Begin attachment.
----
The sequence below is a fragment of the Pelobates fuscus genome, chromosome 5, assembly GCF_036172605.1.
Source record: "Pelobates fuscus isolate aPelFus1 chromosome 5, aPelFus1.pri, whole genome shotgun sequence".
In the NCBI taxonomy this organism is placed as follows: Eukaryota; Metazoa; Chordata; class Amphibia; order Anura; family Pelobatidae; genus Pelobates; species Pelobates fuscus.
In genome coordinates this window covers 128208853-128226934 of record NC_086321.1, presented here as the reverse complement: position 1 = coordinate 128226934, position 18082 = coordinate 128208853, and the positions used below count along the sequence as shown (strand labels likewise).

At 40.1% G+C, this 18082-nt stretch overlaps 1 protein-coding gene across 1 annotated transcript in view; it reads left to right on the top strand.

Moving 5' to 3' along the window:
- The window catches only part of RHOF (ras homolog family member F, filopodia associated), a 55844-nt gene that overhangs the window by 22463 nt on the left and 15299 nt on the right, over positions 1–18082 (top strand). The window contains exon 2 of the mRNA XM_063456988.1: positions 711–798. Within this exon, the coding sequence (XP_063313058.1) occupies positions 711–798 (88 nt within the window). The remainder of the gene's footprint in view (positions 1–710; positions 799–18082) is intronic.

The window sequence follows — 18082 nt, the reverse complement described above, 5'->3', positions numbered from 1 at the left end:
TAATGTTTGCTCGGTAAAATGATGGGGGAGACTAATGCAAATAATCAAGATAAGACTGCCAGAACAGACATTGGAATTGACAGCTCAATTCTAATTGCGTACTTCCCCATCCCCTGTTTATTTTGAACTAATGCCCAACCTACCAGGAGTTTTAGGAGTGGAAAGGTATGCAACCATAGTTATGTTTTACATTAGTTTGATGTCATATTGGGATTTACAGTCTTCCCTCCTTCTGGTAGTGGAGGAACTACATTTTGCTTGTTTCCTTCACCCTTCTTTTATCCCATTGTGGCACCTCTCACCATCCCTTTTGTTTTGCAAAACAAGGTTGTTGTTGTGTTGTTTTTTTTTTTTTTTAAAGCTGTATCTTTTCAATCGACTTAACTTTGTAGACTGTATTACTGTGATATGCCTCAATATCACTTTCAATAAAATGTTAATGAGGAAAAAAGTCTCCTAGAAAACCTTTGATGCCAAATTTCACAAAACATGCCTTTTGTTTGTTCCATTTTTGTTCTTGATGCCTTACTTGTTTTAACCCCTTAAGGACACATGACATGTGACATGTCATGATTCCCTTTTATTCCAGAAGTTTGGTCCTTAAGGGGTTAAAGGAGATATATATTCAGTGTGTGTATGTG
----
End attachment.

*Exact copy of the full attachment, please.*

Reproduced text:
The sequence below is a fragment of the Pelobates fuscus genome, chromosome 5, assembly GCF_036172605.1.
Source record: "Pelobates fuscus isolate aPelFus1 chromosome 5, aPelFus1.pri, whole genome shotgun sequence".
In the NCBI taxonomy this organism is placed as follows: Eukaryota; Metazoa; Chordata; class Amphibia; order Anura; family Pelobatidae; genus Pelobates; species Pelobates fuscus.
In genome coordinates this window covers 128208853-128226934 of record NC_086321.1, presented here as the reverse complement: position 1 = coordinate 128226934, position 18082 = coordinate 128208853, and the positions used below count along the sequence as shown (strand labels likewise).

At 40.1% G+C, this 18082-nt stretch overlaps 1 protein-coding gene across 1 annotated transcript in view; it reads left to right on the top strand.

Moving 5' to 3' along the window:
- The window catches only part of RHOF (ras homolog family member F, filopodia associated), a 55844-nt gene that overhangs the window by 22463 nt on the left and 15299 nt on the right, over positions 1–18082 (top strand). The window contains exon 2 of the mRNA XM_063456988.1: positions 711–798. Within this exon, the coding sequence (XP_063313058.1) occupies positions 711–798 (88 nt within the window). The remainder of the gene's footprint in view (positions 1–710; positions 799–18082) is intronic.

The window sequence follows — 18082 nt, the reverse complement described above, 5'->3', positions numbered from 1 at the left end:
TAATGTTTGCTCGGTAAAATGATGGGGGAGACTAATGCAAATAATCAAGATAAGACTGCCAGAACAGACATTGGAATTGACAGCTCAATTCTAATTGCGTACTTCCCCATCCCCTGTTTATTTTGAACTAATGCCCAACCTACCAGGAGTTTTAGGAGTGGAAAGGTATGCAACCATAGTTATGTTTTACATTAGTTTGATGTCATATTGGGATTTACAGTCTTCCCTCCTTCTGGTAGTGGAGGAACTACATTTTGCTTGTTTCCTTCACCCTTCTTTTATCCCATTGTGGCACCTCTCACCATCCCTTTTGTTTTGCAAAACAAGGTTGTTGTTGTGTTGTTTTTTTTTTTTTTTAAAGCTGTATCTTTTCAATCGACTTAACTTTGTAGACTGTATTACTGTGATATGCCTCAATATCACTTTCAATAAAATGTTAATGAGGAAAAAAGTCTCCTAGAAAACCTTTGATGCCAAATTTCACAAAACATGCCTTTTGTTTGTTCCATTTTTGTTCTTGATGCCTTACTTGTTTTAACCCCTTAAGGACACATGACATGTGACATGTCATGATTCCCTTTTATTCCAGAAGTTTGGTCCTTAAGGGGTTAAAGGAGATATATATTCAGTGTGTGTATGTG